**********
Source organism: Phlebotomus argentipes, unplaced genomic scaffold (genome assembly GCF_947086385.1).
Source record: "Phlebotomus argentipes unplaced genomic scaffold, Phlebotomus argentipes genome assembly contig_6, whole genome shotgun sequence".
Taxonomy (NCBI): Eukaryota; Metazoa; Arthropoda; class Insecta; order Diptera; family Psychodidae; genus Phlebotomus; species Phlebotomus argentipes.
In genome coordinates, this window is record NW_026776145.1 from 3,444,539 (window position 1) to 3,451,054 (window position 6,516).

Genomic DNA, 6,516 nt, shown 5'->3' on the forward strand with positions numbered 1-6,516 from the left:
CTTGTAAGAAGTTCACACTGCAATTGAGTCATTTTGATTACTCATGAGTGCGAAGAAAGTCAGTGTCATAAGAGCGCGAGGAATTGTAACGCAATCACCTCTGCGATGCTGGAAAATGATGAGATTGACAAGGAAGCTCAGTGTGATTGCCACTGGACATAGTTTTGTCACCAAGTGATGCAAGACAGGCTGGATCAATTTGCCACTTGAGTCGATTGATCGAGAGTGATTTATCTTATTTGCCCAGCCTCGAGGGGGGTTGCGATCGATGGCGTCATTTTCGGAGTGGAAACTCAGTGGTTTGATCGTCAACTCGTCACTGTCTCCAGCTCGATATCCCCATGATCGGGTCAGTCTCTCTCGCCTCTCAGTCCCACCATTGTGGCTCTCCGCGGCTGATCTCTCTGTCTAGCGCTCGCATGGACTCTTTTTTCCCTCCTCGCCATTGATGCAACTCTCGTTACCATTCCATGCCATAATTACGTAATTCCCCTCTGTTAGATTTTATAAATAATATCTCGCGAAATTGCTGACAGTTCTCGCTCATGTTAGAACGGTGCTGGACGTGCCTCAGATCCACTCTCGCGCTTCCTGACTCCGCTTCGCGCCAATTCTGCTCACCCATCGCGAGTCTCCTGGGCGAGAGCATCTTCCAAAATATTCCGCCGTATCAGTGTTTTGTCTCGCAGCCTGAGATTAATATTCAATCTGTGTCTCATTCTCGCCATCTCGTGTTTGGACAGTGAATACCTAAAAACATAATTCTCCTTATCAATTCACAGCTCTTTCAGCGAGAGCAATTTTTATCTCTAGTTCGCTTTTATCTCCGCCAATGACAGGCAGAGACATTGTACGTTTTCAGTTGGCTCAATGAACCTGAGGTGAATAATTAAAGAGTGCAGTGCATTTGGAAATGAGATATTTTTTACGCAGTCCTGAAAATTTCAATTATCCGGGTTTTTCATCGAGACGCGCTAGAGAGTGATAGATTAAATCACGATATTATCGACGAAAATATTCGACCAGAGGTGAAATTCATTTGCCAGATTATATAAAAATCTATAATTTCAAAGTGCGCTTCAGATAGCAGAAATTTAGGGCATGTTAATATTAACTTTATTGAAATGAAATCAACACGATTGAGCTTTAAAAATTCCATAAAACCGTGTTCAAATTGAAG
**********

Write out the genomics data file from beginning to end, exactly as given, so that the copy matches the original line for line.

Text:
Source organism: Phlebotomus argentipes, unplaced genomic scaffold (genome assembly GCF_947086385.1).
Source record: "Phlebotomus argentipes unplaced genomic scaffold, Phlebotomus argentipes genome assembly contig_6, whole genome shotgun sequence".
Taxonomy (NCBI): Eukaryota; Metazoa; Arthropoda; class Insecta; order Diptera; family Psychodidae; genus Phlebotomus; species Phlebotomus argentipes.
In genome coordinates, this window is record NW_026776145.1 from 3,444,539 (window position 1) to 3,451,054 (window position 6,516).

Genomic DNA, 6,516 nt, shown 5'->3' on the forward strand with positions numbered 1-6,516 from the left:
CTTGTAAGAAGTTCACACTGCAATTGAGTCATTTTGATTACTCATGAGTGCGAAGAAAGTCAGTGTCATAAGAGCGCGAGGAATTGTAACGCAATCACCTCTGCGATGCTGGAAAATGATGAGATTGACAAGGAAGCTCAGTGTGATTGCCACTGGACATAGTTTTGTCACCAAGTGATGCAAGACAGGCTGGATCAATTTGCCACTTGAGTCGATTGATCGAGAGTGATTTATCTTATTTGCCCAGCCTCGAGGGGGGTTGCGATCGATGGCGTCATTTTCGGAGTGGAAACTCAGTGGTTTGATCGTCAACTCGTCACTGTCTCCAGCTCGATATCCCCATGATCGGGTCAGTCTCTCTCGCCTCTCAGTCCCACCATTGTGGCTCTCCGCGGCTGATCTCTCTGTCTAGCGCTCGCATGGACTCTTTTTTCCCTCCTCGCCATTGATGCAACTCTCGTTACCATTCCATGCCATAATTACGTAATTCCCCTCTGTTAGATTTTATAAATAATATCTCGCGAAATTGCTGACAGTTCTCGCTCATGTTAGAACGGTGCTGGACGTGCCTCAGATCCACTCTCGCGCTTCCTGACTCCGCTTCGCGCCAATTCTGCTCACCCATCGCGAGTCTCCTGGGCGAGAGCATCTTCCAAAATATTCCGCCGTATCAGTGTTTTGTCTCGCAGCCTGAGATTAATATTCAATCTGTGTCTCATTCTCGCCATCTCGTGTTTGGACAGTGAATACCTAAAAACATAATTCTCCTTATCAATTCACAGCTCTTTCAGCGAGAGCAATTTTTATCTCTAGTTCGCTTTTATCTCCGCCAATGACAGGCAGAGACATTGTACGTTTTCAGTTGGCTCAATGAACCTGAGGTGAATAATTAAAGAGTGCAGTGCATTTGGAAATGAGATATTTTTTACGCAGTCCTGAAAATTTCAATTATCCGGGTTTTTCATCGAGACGCGCTAGAGAGTGATAGATTAAATCACGATATTATCGACGAAAATATTCGACCAGAGGTGAAATTCATTTGCCAGATTATATAAAAATCTATAATTTCAAAGTGCGCTTCAGATAGCAGAAATTTAGGGCATGTTAATATTAACTTTATTGAAATGAAATCAACACGATTGAGCTTTAAAAATTCCATAAAACCGTGTTCAAATTGAAG